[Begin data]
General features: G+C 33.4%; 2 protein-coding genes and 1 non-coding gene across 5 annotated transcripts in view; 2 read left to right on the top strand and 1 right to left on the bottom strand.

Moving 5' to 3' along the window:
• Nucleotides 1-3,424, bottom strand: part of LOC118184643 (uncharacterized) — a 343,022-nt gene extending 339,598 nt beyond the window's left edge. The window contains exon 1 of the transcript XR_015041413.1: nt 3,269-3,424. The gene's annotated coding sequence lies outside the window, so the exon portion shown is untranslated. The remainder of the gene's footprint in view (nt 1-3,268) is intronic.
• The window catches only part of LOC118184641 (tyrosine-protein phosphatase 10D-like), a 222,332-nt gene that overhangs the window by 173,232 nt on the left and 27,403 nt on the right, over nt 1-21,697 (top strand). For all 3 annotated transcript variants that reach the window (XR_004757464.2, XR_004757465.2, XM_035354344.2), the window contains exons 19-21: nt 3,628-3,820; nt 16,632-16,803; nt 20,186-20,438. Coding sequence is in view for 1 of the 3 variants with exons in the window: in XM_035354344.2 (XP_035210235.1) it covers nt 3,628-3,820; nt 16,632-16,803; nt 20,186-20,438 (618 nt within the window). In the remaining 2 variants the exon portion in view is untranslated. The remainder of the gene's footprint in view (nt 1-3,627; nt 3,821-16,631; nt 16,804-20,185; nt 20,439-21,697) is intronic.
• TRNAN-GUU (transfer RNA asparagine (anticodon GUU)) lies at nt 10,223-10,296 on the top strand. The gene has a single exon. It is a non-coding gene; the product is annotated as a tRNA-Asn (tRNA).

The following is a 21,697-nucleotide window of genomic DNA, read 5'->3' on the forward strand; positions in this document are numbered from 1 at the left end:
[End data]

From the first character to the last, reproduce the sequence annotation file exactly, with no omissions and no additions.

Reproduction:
General features: G+C 33.4%; 2 protein-coding genes and 1 non-coding gene across 5 annotated transcripts in view; 2 read left to right on the top strand and 1 right to left on the bottom strand.

Moving 5' to 3' along the window:
• Nucleotides 1-3,424, bottom strand: part of LOC118184643 (uncharacterized) — a 343,022-nt gene extending 339,598 nt beyond the window's left edge. The window contains exon 1 of the transcript XR_015041413.1: nt 3,269-3,424. The gene's annotated coding sequence lies outside the window, so the exon portion shown is untranslated. The remainder of the gene's footprint in view (nt 1-3,268) is intronic.
• The window catches only part of LOC118184641 (tyrosine-protein phosphatase 10D-like), a 222,332-nt gene that overhangs the window by 173,232 nt on the left and 27,403 nt on the right, over nt 1-21,697 (top strand). For all 3 annotated transcript variants that reach the window (XR_004757464.2, XR_004757465.2, XM_035354344.2), the window contains exons 19-21: nt 3,628-3,820; nt 16,632-16,803; nt 20,186-20,438. Coding sequence is in view for 1 of the 3 variants with exons in the window: in XM_035354344.2 (XP_035210235.1) it covers nt 3,628-3,820; nt 16,632-16,803; nt 20,186-20,438 (618 nt within the window). In the remaining 2 variants the exon portion in view is untranslated. The remainder of the gene's footprint in view (nt 1-3,627; nt 3,821-16,631; nt 16,804-20,185; nt 20,439-21,697) is intronic.
• TRNAN-GUU (transfer RNA asparagine (anticodon GUU)) lies at nt 10,223-10,296 on the top strand. The gene has a single exon. It is a non-coding gene; the product is annotated as a tRNA-Asn (tRNA).

The following is a 21,697-nucleotide window of genomic DNA, read 5'->3' on the forward strand; positions in this document are numbered from 1 at the left end: